Jersey City activists celebrated Juneteenth at Lincoln Park today by announcing plans to “amend the 13th,” a nationwide movement that seeks to add language to state constitutions to prohibit slavery or involuntary servitude.
“How are we gonna have reform in a system that’s built on slavery and involuntary servitude if we haven’t discussed the concept of abolition? Because we need our freedom first: all the way,” said Jersey City activist Dennis Febo.
Febo pointed out that the 13th Amendment, ratified in 1865, states “Neither slavery nor involuntary servitude, except as a punishment for crime whereof the party shall have been duly convicted, shall exist within the United States.”
As a result, there is a push in New Jersey to have an amendment made to the state constitution.
On February 25th, Assemblywomen Shanique Speight (D-29), Angela McKnight (D-31), and Britnee Timberlake (D-34) sponsored Bill A-145 to amend the state constitution to remove the aforementioned clause.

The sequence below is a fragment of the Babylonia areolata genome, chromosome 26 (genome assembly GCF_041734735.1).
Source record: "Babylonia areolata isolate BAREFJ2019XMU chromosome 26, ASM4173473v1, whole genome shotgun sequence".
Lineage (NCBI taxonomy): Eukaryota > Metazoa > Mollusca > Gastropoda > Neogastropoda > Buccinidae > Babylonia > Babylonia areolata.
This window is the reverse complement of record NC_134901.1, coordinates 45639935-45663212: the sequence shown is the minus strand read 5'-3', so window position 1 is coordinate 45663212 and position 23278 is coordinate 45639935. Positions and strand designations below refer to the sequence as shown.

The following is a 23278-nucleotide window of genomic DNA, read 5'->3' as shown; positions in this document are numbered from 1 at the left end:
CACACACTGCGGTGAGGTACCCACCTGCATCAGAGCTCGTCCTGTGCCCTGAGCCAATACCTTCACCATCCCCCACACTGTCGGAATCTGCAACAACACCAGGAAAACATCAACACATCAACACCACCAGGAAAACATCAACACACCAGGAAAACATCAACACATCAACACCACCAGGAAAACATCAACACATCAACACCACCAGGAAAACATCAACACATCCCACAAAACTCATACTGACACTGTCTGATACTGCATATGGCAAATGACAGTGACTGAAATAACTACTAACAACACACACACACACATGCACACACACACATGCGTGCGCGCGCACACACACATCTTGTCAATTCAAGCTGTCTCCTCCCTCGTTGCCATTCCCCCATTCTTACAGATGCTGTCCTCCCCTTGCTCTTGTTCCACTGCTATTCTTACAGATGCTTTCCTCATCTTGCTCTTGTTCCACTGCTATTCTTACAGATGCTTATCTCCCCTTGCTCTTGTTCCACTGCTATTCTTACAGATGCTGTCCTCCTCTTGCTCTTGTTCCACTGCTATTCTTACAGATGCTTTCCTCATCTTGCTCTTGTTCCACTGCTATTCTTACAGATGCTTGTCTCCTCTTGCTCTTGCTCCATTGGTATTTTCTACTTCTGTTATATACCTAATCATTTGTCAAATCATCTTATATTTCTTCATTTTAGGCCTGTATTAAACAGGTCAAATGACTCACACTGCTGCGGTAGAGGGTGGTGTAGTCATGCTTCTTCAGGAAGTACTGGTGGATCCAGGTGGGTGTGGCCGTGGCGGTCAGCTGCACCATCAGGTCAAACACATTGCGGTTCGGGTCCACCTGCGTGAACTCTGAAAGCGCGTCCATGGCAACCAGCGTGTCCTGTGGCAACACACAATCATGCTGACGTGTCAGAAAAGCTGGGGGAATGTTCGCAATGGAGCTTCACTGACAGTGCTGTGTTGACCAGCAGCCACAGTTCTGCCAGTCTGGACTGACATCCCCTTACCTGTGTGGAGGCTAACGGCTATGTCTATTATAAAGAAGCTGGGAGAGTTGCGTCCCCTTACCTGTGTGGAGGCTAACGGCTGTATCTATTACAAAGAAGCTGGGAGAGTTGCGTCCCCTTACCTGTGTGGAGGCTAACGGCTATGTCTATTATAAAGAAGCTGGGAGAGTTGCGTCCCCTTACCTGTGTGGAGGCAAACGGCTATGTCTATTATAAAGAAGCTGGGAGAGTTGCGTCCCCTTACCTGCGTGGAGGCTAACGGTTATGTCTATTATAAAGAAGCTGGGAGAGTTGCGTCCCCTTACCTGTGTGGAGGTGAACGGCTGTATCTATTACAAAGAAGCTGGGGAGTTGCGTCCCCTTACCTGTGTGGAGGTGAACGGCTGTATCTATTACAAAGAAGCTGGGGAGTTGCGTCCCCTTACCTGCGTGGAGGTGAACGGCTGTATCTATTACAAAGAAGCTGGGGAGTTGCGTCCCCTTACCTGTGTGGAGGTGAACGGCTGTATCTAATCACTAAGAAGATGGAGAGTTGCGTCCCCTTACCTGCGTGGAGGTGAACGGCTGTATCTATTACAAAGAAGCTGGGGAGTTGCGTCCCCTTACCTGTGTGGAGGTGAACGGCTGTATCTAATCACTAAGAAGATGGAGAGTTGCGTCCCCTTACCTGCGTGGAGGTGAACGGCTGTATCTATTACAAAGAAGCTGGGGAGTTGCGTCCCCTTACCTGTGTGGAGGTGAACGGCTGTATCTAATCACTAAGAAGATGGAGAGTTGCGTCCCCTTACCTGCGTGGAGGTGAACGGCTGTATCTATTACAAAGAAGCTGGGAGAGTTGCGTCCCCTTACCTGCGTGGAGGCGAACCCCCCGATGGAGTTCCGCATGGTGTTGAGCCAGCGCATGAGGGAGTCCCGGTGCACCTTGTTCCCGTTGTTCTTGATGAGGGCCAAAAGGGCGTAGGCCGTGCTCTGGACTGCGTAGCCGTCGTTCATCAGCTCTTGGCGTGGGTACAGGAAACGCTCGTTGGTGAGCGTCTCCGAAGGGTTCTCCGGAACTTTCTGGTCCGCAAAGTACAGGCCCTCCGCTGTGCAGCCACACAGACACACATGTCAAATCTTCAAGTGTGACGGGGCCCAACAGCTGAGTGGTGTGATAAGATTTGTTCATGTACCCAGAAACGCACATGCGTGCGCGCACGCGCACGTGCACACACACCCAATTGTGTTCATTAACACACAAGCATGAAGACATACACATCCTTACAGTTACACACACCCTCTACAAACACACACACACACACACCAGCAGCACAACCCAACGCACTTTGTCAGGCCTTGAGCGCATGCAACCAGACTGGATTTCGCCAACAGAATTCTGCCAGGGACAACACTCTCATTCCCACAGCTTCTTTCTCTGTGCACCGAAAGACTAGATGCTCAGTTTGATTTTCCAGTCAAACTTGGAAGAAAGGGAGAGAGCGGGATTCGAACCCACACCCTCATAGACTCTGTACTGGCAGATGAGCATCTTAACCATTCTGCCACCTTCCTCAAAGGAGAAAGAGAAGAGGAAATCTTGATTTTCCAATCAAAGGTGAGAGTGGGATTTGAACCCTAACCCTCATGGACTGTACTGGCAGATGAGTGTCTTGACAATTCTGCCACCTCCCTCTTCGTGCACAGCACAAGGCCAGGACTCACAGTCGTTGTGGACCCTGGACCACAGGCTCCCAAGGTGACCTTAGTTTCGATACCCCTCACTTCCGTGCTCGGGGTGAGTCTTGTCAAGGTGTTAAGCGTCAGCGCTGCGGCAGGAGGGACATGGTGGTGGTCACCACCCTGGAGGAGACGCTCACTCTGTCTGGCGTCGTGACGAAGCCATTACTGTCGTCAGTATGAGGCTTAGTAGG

“This November, it’s not gonna be for Biden it’s gonna be for freedom,” Febo added, who was also critical of President Abraham Lincoln, who he said pushed to end slavery as a strategic move to win the Civil War – as opposed to a push for racial equality.
Jersey City Anti-Violence Coalition Movement Executive Director Pamela Johnson and activist Frank “Educational” Gilmore shared details about their experiences with incarceration and why it’s important to keep moving forward.
“Involuntary servitude: 21 years ago, they made profit off my black body. Hudson County Correctional Facility, on Rykers Island, in an Essex County jail. I did my time and I came out a different person … they fed me garbage, held me hostage, and basically tried to kill me,” Johnson said.
“This is personal for me right here: I was sentenced to 120 months in state prison, of which I did 80 … I never knew anything about the 13th [amendment] … We’re fighting for something that should be a due diligence, a human right: a human right we’re standing here fighting for in 2020.”
Asheenia Johnson, who has worked for McKnight and is now an aide for Ward F Councilman Jermaine Robinson, implored the crowd of 50 people or so to make note of who didn’t show up today, in particular the elected officials who didn’t even make an effort to promote the event.
“Those who represent on the state and federal level: ask them where they stood on this amendment, ask them where they stood on putting the word out on this amendment. It’s not enough to sit in a chamber, press a button, and vote: we need your voice.”
Juneteenth, the day when Texan slaves were freed in 1865 – the emancipation of all the slaves in the Confederacy – was declared a municipal holiday here in Jersey City for the first time earlier this week.